Podcast: Play in new window | Download (Duration: 24:17 — 44.5MB)Subscribe: Android | Email | Google Podcasts | RSSThe hack of Uber and the loss of information on 57 million customers is just the latest security incident stemming from what our guest Elizabeth Lawler calls “DevOps secrets” – valuable credentials, APIs and other sensitive information that often end up exposed to the public as a result of lax continuous development operations. In this Spotlight Edition* of The Security Ledger Podcast, sponsored by CyberArk, we talk with Elizabeth about how to contain DevOps secrets and secure the secret super user lurking in modern organizations: highly privileged application code.
Podcast: Play in new window | Download (Duration: 48:59 — 89.7MB)Subscribe: Android | Email | Google Podcasts | RSSIn this week’s Security Ledger podcast, sponsored by our friends at CyberArk, we talk about the German government’s recent decision to declare kids smart watches “surveillance devices” and to order their destruction. Also: Adrian Shabaz of Freedom House comes in to talk to us about the latest Internet Freedom report, which finds that governments are increasingly manipulating online content to shape online discussions and even the outcome of elections at home and abroad. And finally: leaked credentials in a GitHub repository may have been behind Uber’s loss of information on some 50 million customers. In a preview of a Security Ledger spotlight podcast, we hear from Elizabeth Lawler of CyberArk about the proliferation of so-called “Dev Ops secrets” and how companies need to do a better managing the permissions assigned to applications.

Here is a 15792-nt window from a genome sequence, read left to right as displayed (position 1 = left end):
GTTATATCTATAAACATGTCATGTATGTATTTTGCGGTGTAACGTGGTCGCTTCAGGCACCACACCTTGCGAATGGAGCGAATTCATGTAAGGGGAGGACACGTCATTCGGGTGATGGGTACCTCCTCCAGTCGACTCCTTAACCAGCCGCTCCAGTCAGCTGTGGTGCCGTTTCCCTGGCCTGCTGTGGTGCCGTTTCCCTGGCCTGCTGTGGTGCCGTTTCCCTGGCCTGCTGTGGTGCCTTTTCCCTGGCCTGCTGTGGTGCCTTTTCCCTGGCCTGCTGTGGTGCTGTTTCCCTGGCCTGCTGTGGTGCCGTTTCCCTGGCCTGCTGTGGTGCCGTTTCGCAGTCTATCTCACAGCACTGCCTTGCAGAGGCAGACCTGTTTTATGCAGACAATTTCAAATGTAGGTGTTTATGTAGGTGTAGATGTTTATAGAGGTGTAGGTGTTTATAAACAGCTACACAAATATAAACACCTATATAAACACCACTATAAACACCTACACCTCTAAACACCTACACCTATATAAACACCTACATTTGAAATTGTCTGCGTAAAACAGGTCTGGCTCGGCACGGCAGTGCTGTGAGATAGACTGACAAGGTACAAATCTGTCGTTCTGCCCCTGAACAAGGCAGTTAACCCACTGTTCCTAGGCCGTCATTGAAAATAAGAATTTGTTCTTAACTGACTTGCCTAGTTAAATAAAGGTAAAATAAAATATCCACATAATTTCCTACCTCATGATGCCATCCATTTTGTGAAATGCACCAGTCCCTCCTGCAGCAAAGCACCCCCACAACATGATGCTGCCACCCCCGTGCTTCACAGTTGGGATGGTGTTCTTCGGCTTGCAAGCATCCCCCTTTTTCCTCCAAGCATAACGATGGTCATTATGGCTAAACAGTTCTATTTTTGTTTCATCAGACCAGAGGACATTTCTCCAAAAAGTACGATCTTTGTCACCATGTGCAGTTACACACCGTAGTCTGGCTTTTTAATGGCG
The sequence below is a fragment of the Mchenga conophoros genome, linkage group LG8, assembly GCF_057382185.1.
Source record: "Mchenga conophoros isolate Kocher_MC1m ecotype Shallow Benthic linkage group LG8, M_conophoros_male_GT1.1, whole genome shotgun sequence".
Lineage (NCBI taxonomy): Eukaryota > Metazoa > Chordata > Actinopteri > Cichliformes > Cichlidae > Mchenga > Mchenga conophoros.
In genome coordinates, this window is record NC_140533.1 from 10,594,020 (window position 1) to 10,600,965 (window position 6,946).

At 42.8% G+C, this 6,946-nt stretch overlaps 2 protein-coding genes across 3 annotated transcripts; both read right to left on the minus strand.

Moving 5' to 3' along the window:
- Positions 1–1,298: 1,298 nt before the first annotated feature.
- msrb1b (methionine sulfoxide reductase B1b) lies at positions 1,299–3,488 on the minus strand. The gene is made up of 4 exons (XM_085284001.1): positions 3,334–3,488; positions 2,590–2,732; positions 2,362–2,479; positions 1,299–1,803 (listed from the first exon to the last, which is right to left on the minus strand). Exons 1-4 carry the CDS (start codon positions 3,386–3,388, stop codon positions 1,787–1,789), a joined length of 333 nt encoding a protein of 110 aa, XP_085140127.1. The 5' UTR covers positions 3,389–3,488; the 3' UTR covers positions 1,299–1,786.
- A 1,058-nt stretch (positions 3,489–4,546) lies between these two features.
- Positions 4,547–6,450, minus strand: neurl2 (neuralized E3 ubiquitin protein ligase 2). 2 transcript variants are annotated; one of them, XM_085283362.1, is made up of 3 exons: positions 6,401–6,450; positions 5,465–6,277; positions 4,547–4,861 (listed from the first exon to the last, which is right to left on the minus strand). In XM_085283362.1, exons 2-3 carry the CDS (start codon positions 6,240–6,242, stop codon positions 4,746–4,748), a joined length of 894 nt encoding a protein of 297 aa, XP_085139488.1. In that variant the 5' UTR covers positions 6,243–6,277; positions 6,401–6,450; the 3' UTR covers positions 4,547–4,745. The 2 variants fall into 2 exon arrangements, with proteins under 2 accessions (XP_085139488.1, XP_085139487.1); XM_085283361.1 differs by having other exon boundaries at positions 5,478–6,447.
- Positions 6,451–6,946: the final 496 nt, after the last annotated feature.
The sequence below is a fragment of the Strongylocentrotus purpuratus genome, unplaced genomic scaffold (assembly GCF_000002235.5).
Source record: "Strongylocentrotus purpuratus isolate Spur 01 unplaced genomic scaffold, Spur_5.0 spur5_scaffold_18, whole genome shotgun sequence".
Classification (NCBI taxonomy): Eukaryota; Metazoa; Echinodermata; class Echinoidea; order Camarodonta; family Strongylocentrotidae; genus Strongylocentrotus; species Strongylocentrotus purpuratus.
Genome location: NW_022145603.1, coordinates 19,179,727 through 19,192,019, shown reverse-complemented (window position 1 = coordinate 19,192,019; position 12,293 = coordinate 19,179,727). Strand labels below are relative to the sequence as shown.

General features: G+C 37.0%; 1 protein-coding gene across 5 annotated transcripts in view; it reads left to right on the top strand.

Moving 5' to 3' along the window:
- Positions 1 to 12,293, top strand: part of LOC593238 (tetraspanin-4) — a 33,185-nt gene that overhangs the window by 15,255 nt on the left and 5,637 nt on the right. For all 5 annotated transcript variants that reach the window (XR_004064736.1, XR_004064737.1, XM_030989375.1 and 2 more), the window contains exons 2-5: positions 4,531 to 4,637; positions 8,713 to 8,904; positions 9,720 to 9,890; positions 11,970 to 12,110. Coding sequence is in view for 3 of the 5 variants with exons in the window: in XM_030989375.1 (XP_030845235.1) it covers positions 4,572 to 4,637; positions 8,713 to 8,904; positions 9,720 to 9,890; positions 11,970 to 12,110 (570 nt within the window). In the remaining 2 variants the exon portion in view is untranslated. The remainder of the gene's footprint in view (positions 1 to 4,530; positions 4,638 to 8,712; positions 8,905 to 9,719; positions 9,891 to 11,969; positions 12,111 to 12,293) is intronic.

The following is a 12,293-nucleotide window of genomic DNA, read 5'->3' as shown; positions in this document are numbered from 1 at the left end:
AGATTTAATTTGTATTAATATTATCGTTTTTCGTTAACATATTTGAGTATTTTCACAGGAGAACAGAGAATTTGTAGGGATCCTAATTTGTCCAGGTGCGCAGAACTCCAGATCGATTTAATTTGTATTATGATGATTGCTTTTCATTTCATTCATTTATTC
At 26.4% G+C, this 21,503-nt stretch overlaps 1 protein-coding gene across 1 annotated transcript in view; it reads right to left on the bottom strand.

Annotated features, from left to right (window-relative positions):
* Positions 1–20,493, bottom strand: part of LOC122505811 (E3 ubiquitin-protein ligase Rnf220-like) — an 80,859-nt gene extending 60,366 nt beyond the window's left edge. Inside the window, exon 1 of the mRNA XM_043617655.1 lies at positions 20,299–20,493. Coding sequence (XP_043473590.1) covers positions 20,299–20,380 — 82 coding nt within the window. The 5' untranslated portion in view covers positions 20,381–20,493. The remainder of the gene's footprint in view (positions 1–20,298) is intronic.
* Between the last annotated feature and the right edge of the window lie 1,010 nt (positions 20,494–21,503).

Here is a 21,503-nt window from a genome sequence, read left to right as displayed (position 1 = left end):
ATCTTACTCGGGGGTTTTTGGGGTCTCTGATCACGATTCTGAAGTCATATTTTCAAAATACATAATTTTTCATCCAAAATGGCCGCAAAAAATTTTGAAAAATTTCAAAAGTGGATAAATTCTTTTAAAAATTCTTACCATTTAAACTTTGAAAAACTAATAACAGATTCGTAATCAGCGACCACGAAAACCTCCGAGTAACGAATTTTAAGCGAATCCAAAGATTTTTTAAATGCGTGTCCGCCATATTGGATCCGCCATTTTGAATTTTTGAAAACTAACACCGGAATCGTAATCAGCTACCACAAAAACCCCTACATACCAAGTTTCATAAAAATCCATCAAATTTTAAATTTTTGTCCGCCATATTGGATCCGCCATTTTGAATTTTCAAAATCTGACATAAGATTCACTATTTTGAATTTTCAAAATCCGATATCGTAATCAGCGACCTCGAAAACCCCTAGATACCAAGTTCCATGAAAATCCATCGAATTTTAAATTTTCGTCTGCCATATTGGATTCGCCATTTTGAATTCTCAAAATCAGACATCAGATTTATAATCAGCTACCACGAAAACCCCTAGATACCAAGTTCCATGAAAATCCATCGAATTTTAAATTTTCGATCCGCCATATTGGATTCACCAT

A new guide from Harvard University’s Kennedy School of Government is offering guidance to political campaigns that wish to keep hackers at bay.
A Department of Homeland Security (DHS) Alert released on Tuesday warns the public about a campaign of hacking by the government of North Korea it has code-named “Hidden Cobra.”
Low-hanging Internet of Things security fruit may be left unpicked, as connected device makers fret about the predation of sophisticated hackers, but balk at simple security fixes, a Security Ledger and LogMeIn survey finds. You can download the full report here.